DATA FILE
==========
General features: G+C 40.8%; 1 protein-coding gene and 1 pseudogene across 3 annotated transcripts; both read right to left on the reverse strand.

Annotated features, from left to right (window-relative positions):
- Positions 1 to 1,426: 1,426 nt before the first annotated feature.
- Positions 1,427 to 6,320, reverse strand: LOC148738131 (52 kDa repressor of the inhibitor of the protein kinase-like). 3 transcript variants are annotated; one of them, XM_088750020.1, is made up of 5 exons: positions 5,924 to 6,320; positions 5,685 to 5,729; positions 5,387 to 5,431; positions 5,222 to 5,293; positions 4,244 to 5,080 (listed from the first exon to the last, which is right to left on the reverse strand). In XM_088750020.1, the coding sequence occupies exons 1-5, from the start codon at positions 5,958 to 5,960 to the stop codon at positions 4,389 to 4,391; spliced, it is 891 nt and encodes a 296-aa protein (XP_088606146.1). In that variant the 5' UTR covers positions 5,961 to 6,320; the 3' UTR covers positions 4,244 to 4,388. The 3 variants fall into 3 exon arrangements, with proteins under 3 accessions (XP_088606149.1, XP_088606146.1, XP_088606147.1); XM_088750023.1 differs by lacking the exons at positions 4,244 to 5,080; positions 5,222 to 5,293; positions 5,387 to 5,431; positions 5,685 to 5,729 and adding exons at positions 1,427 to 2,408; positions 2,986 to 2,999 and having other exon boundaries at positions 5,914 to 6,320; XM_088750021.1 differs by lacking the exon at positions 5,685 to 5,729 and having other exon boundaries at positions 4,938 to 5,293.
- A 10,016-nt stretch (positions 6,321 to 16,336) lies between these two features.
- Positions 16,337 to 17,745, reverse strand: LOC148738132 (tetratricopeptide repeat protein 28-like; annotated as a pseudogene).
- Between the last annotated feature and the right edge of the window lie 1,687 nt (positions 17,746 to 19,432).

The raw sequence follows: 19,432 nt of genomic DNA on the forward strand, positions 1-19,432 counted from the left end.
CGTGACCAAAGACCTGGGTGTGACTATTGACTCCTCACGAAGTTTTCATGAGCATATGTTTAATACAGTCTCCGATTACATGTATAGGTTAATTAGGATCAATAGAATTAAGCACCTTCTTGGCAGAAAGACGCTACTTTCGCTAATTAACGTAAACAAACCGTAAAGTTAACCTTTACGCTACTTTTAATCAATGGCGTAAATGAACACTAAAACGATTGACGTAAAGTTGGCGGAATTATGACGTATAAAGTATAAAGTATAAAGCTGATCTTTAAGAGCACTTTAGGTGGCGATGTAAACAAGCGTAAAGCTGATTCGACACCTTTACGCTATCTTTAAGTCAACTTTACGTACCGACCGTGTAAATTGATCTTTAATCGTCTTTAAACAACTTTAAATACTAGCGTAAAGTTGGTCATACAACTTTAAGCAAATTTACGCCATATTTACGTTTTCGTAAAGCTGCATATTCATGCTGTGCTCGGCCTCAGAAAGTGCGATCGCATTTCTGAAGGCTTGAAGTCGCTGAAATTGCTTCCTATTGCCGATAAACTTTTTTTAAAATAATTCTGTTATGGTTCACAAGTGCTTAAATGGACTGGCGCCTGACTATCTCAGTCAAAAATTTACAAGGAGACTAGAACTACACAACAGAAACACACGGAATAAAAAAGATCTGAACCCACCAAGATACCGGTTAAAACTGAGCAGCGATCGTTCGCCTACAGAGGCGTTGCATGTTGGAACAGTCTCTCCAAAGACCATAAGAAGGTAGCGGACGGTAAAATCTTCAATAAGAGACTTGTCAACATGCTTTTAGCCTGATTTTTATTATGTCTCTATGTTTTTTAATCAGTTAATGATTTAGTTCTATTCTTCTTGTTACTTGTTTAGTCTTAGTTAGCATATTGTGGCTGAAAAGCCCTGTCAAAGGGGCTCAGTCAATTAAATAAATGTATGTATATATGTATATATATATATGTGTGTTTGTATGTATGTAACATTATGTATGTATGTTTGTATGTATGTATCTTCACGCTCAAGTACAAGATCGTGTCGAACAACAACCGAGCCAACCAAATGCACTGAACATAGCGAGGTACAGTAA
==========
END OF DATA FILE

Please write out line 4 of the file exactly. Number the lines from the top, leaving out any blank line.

- Positions 1,427 to 6,320, reverse strand: LOC148738131 (52 kDa repressor of the inhibitor of the protein kinase-like). 3 transcript variants are annotated; one of them, XM_088750020.1, is made up of 5 exons: positions 5,924 to 6,320; positions 5,685 to 5,729; positions 5,387 to 5,431; positions 5,222 to 5,293; positions 4,244 to 5,080 (listed from the first exon to the last, which is right to left on the reverse strand). In XM_088750020.1, the coding sequence occupies exons 1-5, from the start codon at positions 5,958 to 5,960 to the stop codon at positions 4,389 to 4,391; spliced, it is 891 nt and encodes a 296-aa protein (XP_088606146.1). In that variant the 5' UTR covers positions 5,961 to 6,320; the 3' UTR covers positions 4,244 to 4,388. The 3 variants fall into 3 exon arrangements, with proteins under 3 accessions (XP_088606149.1, XP_088606146.1, XP_088606147.1); XM_088750023.1 differs by lacking the exons at positions 4,244 to 5,080; positions 5,222 to 5,293; positions 5,387 to 5,431; positions 5,685 to 5,729 and adding exons at positions 1,427 to 2,408; positions 2,986 to 2,999 and having other exon boundaries at positions 5,914 to 6,320; XM_088750021.1 differs by lacking the exon at positions 5,685 to 5,729 and having other exon boundaries at positions 4,938 to 5,293.